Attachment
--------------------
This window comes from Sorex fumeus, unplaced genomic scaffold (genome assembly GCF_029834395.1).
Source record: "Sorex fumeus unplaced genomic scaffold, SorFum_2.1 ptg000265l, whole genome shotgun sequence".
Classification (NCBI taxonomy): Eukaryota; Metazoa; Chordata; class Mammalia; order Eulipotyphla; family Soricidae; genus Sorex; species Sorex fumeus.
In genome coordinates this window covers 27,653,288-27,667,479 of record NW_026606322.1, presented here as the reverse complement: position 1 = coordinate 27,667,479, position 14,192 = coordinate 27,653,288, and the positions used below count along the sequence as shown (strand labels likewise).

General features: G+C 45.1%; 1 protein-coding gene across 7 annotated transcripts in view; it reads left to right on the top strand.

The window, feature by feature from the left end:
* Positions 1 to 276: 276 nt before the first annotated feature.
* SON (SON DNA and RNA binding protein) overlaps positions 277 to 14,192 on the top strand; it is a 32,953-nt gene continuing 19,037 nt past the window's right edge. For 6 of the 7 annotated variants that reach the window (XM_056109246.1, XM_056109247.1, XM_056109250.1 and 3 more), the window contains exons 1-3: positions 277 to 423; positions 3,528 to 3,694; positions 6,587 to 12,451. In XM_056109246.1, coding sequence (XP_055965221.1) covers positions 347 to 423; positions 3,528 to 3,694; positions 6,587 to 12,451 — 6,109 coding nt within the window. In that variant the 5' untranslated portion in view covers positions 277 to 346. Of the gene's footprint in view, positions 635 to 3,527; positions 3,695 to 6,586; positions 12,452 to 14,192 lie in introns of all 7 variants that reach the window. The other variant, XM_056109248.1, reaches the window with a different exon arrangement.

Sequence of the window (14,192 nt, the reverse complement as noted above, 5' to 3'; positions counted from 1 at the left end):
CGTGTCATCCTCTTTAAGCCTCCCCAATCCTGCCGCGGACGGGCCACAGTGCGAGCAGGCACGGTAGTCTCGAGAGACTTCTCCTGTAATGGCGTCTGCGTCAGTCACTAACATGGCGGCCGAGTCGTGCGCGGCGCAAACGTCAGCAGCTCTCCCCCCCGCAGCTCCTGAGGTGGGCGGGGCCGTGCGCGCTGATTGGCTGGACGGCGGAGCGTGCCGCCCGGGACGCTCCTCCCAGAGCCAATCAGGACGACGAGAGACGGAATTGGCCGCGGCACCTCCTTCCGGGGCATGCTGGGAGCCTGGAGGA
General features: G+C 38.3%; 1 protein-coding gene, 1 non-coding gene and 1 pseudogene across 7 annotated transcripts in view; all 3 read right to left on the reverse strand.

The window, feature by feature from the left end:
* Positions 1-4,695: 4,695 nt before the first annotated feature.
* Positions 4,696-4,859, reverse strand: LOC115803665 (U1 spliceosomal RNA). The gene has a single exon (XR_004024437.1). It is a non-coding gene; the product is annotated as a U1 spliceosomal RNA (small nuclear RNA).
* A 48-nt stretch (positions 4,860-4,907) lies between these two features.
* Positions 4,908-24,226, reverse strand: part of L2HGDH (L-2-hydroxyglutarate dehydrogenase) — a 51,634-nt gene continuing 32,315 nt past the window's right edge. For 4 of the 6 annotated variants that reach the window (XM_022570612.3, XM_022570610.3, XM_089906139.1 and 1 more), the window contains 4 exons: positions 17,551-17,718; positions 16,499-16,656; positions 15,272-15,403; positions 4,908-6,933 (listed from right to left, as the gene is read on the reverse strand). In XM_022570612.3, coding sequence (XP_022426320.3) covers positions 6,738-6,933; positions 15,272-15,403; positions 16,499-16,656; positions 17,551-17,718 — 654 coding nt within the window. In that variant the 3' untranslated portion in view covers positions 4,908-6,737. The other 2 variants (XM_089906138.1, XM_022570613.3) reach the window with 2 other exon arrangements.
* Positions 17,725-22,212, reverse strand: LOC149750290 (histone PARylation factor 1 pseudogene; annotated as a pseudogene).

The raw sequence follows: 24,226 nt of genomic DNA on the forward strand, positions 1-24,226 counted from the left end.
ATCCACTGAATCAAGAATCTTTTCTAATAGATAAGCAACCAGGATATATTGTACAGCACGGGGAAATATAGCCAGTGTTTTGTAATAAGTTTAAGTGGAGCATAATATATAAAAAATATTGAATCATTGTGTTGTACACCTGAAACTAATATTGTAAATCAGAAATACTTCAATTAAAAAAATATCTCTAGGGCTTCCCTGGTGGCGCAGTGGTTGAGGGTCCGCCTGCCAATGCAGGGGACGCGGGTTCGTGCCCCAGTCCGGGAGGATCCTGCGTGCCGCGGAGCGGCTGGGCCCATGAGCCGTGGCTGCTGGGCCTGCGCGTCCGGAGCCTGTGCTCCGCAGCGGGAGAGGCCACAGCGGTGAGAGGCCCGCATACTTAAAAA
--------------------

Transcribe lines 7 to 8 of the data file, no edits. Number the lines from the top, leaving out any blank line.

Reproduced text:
* Positions 1 to 276: 276 nt before the first annotated feature.
* SON (SON DNA and RNA binding protein) overlaps positions 277 to 14,192 on the top strand; it is a 32,953-nt gene continuing 19,037 nt past the window's right edge. For 6 of the 7 annotated variants that reach the window (XM_056109246.1, XM_056109247.1, XM_056109250.1 and 3 more), the window contains exons 1-3: positions 277 to 423; positions 3,528 to 3,694; positions 6,587 to 12,451. In XM_056109246.1, coding sequence (XP_055965221.1) covers positions 347 to 423; positions 3,528 to 3,694; positions 6,587 to 12,451 — 6,109 coding nt within the window. In that variant the 5' untranslated portion in view covers positions 277 to 346. Of the gene's footprint in view, positions 635 to 3,527; positions 3,695 to 6,586; positions 12,452 to 14,192 lie in introns of all 7 variants that reach the window. The other variant, XM_056109248.1, reaches the window with a different exon arrangement.